• I suspect Martin is not judging whether someone is a Christian, but evaluating the evidence. If someone is willfully sinning, eg homosexual behaviour, he/she will appear not to have repented of their sin (turned from it), therefore has not experienced Christ’s transforming power, in making them a new creation. Your ‘Lord, Lord’ quote SUPPORTS Martin’s premise that wrong behavior, disobeying God, suggests the person was never saved, & is not a Christian.

        • Helen, Do you remember Paul talks about whether it is right to eat meat sacrificed to idols? It’s ok for those who don’t consider it sinful, for whom it does not change their love of God. But it’s not ok if the person knows in their heart to be a sin. We cannot judge others even if their actions seem sinful to us – only God and that individual can. The two commandments are ‘love the Lord your God with all your heart strength mind and soul’ and ‘love your neighbour as yourself’. I’ve not counted how many times we are told not to judge others, not enough fingers. GB Phil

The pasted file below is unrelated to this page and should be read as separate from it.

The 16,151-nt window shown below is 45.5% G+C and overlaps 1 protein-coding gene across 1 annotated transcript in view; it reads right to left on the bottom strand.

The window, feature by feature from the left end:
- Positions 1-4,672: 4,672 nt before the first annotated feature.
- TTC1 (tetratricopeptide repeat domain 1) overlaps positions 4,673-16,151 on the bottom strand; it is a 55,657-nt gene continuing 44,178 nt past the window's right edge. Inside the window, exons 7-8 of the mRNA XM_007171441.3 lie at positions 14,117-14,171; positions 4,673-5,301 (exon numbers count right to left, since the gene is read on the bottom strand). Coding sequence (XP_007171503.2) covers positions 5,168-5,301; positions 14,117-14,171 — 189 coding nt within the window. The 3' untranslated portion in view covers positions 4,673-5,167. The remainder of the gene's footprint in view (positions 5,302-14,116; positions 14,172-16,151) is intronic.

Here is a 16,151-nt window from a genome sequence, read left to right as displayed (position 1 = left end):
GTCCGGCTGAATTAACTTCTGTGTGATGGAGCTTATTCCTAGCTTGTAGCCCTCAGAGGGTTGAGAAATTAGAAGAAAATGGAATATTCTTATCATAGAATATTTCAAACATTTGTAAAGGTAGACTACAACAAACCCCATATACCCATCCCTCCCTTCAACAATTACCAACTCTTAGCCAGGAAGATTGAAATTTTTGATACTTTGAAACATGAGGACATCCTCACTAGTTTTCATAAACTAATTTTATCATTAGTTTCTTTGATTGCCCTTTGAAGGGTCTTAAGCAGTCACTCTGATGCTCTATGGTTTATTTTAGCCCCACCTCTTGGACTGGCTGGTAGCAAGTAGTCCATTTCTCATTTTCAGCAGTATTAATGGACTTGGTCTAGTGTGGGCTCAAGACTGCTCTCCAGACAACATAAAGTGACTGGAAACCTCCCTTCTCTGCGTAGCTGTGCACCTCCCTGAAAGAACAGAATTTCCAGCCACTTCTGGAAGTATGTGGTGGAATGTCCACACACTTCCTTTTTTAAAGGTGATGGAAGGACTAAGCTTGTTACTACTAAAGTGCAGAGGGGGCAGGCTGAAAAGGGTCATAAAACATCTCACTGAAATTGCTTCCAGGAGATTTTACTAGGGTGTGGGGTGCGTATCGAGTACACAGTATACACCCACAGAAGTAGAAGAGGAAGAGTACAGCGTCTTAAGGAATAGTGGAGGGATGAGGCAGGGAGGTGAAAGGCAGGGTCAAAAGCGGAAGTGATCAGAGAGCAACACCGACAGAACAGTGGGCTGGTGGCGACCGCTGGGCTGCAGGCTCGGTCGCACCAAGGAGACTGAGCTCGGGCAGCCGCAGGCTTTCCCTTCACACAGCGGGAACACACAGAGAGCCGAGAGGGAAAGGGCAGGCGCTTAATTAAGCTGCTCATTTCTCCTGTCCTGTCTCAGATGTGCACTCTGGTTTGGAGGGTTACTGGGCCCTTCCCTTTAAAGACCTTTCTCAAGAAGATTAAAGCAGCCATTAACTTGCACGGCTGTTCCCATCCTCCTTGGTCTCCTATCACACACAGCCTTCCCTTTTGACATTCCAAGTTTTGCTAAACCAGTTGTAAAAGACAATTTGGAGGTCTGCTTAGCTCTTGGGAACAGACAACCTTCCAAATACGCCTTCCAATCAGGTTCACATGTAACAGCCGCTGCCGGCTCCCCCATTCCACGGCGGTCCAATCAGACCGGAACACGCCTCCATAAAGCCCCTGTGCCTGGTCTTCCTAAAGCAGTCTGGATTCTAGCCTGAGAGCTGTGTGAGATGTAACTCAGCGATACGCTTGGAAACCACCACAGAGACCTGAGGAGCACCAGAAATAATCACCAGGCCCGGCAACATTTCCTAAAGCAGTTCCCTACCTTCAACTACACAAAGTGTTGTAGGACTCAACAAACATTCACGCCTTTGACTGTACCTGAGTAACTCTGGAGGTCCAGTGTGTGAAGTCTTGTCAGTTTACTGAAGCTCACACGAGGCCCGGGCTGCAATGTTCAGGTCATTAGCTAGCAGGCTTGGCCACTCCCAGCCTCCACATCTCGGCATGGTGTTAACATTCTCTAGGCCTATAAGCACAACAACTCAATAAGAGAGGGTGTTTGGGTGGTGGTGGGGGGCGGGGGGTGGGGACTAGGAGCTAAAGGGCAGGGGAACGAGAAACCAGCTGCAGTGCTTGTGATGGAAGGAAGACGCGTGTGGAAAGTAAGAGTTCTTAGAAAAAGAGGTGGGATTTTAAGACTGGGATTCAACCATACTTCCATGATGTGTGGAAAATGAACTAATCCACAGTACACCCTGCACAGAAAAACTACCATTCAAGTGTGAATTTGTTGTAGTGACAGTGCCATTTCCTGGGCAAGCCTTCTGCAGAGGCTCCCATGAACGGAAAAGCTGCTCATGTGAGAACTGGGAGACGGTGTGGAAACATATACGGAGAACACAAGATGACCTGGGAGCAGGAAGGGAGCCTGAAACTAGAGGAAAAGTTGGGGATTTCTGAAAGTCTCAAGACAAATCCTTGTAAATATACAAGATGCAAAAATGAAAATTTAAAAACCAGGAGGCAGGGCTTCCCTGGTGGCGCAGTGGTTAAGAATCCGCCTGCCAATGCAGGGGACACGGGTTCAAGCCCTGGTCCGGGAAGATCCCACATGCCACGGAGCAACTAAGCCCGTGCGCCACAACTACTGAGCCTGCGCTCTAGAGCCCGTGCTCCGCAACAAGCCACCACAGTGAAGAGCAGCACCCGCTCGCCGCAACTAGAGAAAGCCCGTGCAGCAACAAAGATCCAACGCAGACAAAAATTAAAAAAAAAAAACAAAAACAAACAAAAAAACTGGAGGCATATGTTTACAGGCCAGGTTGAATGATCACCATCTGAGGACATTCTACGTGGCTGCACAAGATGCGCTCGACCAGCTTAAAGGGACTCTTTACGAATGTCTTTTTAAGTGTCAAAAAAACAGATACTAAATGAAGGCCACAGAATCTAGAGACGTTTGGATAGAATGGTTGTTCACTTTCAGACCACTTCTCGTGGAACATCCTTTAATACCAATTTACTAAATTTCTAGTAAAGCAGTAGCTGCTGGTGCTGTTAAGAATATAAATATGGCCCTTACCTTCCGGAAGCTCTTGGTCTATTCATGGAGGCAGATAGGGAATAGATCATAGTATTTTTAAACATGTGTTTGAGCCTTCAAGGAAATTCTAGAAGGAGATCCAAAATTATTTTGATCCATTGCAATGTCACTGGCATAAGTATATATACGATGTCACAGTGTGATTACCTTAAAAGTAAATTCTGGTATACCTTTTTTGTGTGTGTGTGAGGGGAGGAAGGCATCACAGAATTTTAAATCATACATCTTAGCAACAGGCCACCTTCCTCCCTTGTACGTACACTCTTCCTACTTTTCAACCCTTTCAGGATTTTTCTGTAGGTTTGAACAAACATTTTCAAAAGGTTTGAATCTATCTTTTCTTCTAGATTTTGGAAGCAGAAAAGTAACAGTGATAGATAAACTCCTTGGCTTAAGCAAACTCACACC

• “Judge not” – The most misused & misquoted verse in the bible (I have heard many expert -Reformed- bible teachers say this, not just little amateur old me!)

          Examining the evidence is NOT judging!

        • Whether you consider homosexuality to be sinful or not, the bible says it is, so the individual’s opinion does not count! It’s not the same as trivial things like what to eat, which is a grey area.

        • Helen, Your interpretation of the bible, and your understanding of the bible say that it is, and so for you, in your personal relationship with God homosexuality is a sin. You would be deliberately choosing to sin if you practiced it. however, someone else who interprets the Bible differently or views it in a different way to you, and honestly doesn’t consider homosexuality a sin would not be deliberately sinning against God. I don’t think God would count that a sin, but if he did then I know and trust that his grace would prevail with that individual. GB Phil

        • Does sin have to be deliberate to be sin?

        • Joe, “Does sin have to be deliberate to be sin?” In effect yes. In the Genesis story, the writer comments that Adam and Eve were naked and didn’t know that it was sinful, and so God was quite happy to walk and talk with them. Is a cat being sinful when it catches a mouse? I trust and believe that what matters more than our action is our heart – do we want to do God’s will or do we deliberately choose to do wrong.

          Applying that to the discussion on gay people, I would presume that some are sinning and others are not.